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Case Study: Being There: Wilco on DVD
Posted Jun 1, 2003 Print Version     Page 1of 3 next »
  

Sam Jones made an awfully bold move when he decided his first film directing effort would not only be a documentary about a band, but one shot in Super 16mm black and white. He also knew that in the days of high-definition, supersharp digital clarity, trying to transfer it to DVD could be as big a challenge as trying to get it into theaters.

Both endeavors proved even more successful than the first-time film director ever imagined: I Am Trying to Break Your Heart, Jones' 2002 documentary about the making of alt-country/pop band Wilco's Yankee Hotel Foxtrot CD, has played in 150 cities, and the deluxe, 2-disc DVD package further enhances the experience with worth-watching bonus footage and a real-life feel.

"I've been really super-pleased with the response because I not only made the film that I wanted to make, but that I had to make," says Jones, who segued from still photography to commercials before deciding he wanted to try a feature-length project.

While he was making his film, Wilco's real life got rather complicated. The band was dropped from its label, Reprise Records, and subsequently picked up by another Warner Bros. subsidiary, Nonesuch. The day before filming began, drummer Ken Coomer was ousted. Later, band leader Jeff Tweedy fired seemingly integral member Jay Bennett, adding even more unexpected drama to the story. The press attention that drew, accompanied by critical acclaim for the album and film, helped attract moviegoers to the art houses where it played.

Sunken Treasure
The film's theatrical success pushed back the DVD release, which was originally planned for around Christmas, according to executive producer Gary Hustwit, president of plexifilm, which owns Heart's distribution rights. It finally hit stores April 1. But he notes, "From day one, we were concentrating on the DVD release because that's what we do."

The Brooklyn-based company, an independent DVD label and film studio, produces, distributes, and markets its own products and provides production services to studios and distributors. It was co-founded by Hustwit, former vice president of broadband at Salon.com, and Sean Anderson, former DVD development director at The Criterion Collection.

plexifilm got involved after Hustwit heard about the project from friends who are fans of the Chicago-based alternative-county/pop-rock band. "We were looking for films to put out on DVD," he says. "At that point, the film was still in mid-production. We came on as co-producer and helped get it finished and the theatrical release done, and then geared up for the DVD release."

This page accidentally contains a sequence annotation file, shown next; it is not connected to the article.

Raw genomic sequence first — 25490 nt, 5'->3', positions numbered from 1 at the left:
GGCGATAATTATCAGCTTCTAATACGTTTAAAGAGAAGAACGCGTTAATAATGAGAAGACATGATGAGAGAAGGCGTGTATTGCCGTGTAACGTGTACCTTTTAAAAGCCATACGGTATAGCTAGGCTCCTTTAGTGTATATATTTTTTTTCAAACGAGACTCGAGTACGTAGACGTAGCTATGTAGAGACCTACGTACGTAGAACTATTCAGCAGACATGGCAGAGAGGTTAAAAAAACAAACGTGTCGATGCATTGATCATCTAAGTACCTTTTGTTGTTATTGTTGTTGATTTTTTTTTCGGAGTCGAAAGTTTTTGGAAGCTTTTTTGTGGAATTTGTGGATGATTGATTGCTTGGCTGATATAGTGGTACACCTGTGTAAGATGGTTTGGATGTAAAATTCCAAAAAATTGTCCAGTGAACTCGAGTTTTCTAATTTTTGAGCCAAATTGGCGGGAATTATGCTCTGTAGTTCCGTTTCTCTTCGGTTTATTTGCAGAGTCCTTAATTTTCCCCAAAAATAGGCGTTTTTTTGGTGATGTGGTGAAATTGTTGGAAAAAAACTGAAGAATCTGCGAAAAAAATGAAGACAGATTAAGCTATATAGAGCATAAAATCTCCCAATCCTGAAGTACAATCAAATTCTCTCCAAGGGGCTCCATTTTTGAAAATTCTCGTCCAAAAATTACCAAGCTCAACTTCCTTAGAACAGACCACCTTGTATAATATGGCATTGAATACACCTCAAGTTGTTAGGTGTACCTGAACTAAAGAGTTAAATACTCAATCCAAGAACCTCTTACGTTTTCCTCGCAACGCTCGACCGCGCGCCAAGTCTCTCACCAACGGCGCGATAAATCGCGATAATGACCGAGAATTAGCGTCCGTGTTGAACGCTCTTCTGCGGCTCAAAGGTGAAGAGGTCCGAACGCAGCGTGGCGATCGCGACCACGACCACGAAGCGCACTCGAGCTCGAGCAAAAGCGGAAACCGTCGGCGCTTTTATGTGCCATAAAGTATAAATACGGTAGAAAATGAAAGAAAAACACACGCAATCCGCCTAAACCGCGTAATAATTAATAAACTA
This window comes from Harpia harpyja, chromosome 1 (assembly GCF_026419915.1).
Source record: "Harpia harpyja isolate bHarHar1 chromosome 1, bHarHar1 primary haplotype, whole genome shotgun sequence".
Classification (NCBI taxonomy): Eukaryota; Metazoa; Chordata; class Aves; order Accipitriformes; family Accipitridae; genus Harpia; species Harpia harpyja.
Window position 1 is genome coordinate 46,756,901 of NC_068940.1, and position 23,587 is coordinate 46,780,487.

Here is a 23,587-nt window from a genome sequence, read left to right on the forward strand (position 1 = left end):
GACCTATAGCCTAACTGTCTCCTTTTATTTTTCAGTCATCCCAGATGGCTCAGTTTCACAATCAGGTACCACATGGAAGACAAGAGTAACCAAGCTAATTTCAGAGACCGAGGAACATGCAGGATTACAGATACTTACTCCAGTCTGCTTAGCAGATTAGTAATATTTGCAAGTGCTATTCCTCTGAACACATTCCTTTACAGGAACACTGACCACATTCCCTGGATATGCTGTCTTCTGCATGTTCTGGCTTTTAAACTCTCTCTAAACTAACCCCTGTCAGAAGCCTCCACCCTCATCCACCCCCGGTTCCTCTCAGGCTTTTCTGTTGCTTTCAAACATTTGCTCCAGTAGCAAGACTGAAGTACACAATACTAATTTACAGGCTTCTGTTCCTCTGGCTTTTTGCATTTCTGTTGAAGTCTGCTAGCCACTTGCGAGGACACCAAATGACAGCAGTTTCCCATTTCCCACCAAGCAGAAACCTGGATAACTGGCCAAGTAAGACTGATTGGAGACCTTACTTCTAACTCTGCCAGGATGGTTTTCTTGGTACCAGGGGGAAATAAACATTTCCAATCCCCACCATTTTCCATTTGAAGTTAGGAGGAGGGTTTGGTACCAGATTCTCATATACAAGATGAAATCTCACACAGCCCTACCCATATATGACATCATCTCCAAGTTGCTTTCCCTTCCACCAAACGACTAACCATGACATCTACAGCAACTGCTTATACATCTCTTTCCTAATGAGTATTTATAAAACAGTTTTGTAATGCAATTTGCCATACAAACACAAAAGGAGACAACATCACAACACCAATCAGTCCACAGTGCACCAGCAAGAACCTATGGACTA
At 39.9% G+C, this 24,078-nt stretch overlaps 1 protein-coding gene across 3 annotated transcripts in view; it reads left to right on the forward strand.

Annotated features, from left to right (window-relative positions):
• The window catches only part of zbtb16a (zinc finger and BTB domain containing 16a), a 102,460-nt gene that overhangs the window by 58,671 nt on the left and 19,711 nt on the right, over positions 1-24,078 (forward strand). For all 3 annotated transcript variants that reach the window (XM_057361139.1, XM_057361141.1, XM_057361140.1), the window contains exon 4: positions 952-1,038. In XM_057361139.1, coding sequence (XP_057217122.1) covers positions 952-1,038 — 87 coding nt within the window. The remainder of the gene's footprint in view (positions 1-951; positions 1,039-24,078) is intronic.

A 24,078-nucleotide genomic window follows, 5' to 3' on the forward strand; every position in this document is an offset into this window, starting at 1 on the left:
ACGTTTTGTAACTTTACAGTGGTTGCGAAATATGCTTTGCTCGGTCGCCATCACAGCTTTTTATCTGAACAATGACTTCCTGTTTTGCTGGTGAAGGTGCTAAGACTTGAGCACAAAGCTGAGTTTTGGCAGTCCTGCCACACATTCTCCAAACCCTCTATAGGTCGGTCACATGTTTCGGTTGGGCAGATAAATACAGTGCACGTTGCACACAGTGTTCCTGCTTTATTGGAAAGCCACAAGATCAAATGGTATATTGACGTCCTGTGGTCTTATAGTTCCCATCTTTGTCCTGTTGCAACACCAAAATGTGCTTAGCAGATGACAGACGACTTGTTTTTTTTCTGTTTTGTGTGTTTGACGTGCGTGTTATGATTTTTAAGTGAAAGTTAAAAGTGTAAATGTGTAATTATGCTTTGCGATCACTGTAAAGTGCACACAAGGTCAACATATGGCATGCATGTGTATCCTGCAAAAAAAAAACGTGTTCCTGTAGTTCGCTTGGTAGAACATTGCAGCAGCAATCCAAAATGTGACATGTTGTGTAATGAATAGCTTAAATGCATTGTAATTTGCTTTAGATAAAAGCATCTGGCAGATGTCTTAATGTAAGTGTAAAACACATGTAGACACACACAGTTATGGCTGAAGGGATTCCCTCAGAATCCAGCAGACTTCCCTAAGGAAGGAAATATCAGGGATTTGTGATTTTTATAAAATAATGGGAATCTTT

Jones shot 90 hours of film, which was edited down to 92 minutes. "The by-product of that," Hustwit says, "was that there was a lot of extra footage to include on the DVD release. A lot of amazing footage." Jones put 70 minutes together for what Hustwit characterizes as "an extra film." It contains 17 additional songs, including alternate versions of those in the film and on the album, live concert performances and unreleased songs, as well as feature commentary from the band and director and a 7-minute behind-the-scenes featurette titled "I Am Trying to Make a Film." The 40-page booklet includes Jones' film diary, photos, and liner notes from Rolling Stone senior editor David Fricke (who also appears in the film).

Far, Far Away
As for why Jones decided to forego the conventional color route, he explains, "If I was going to make it and I was going to spend my own money, I just love black and white and I think it adds an element of removal from the audience." You're being told the story, rather than just observing reality, he says. "It kind of takes you out of time and place. With black and white, you stop thinking so much about what season it is or what year it is."

Heart was shot at a 1.85:1 ratio, then enlarged to 35mm for theatrical showings.

Its format sets the film apart for another reason. "It's probably one of the last documentaries that you're going to see that's actually shot on film," Hustwit says. He chalks it up to economics; shooting that much footage, then blowing it all up to 35mm in post-production, was much more expensive than shooting digitally would have been. (Jones augmented his own money with funding from plexifilm, Fusionfilms, and other sources.)

The look may be a loving throwback to one of the earliest music documentaries, D.A. Pennebaker's much-lauded 1967 Bob Dylan study, Don't Look Back, but the DVD was made for current and future TV viewing.

Matt Grady, plexifilm's director of DVD production, made an inter-positive taken from the 35mm version. Then he did a high-definition 16:9 anamorphic transfer to D5-HD on a Thomson Spirit datacine with da Vinci 2k color correction, and encoded from that.

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